ACE announced in February that it had removed the ENO from its national portfolio of funded organisations and begun a special funding arrangement because of serious concerns about the charity’s governance and business model.
ACE also noted that there had been uncertainty about ENO’s senior leadership team after both its executive director Henriette Götz, who joined the charity last May, and its former chair, Martyn Rose, both stood down in February.
ACE said that the ENO would receive £12.4m in revenue funding over two years and £6.1m in transition funding to help it make changes to its business model if ACE was satisfied with the ENO’s new plans.
Several national newspapers have today reported that one source of disagreement between the ENO and ACE concerned whether the charity would continue to employ a full-time orchestra and chorus.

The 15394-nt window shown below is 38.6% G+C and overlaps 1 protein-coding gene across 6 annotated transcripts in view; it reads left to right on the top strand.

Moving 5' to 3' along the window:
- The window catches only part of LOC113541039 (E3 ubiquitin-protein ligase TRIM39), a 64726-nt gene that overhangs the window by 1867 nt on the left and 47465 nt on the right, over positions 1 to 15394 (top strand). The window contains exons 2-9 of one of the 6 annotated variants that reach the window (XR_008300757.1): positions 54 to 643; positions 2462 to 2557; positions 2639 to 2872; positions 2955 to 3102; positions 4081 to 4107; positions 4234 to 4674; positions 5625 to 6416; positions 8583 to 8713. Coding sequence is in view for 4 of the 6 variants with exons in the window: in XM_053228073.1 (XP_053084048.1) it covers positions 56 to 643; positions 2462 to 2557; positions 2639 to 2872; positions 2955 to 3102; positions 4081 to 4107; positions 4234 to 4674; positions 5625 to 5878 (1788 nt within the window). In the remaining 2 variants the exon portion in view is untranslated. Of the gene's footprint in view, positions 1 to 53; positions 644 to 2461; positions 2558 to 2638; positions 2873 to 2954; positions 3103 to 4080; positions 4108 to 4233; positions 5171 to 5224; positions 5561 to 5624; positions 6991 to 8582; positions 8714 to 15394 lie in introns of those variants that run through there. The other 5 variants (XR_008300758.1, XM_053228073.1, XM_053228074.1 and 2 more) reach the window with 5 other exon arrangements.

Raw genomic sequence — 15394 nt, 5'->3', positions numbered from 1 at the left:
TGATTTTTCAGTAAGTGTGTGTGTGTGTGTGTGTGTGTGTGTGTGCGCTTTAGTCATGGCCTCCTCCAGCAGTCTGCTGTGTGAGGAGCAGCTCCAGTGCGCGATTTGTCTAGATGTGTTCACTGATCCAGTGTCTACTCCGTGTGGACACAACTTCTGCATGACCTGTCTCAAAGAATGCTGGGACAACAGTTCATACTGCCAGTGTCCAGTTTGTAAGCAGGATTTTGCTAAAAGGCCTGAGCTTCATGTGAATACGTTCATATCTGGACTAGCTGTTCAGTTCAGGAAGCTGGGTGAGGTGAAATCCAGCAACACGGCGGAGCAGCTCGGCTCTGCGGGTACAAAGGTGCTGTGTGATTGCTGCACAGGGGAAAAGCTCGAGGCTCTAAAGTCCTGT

But a spokeswoman for ACE said in a statement: "We did not direct the ENO on whether to have a permanent orchestra or chorus. Our funding agreement with the ENO is based on its board delivering against a clear business plan. It is for its board to decide how it makes its financial arrangements work to this plan."
A spokesman for the ENO declined to comment on whether there had been a disagreement between the two organisations over the chorus and orchestra.
"Our business plans are entirely based on having a full-time chorus and orchestra," he said.
The ENO appointed the management consultant Cressida Pollock as interim chief executive in March. She is responsible for making changes at the charity to enable it to be readmitted to ACE’s national portfolio.
The ENO was informed last summer that its funding would fall by £5m a year, from £17.2m, in the 2015-18 funding round.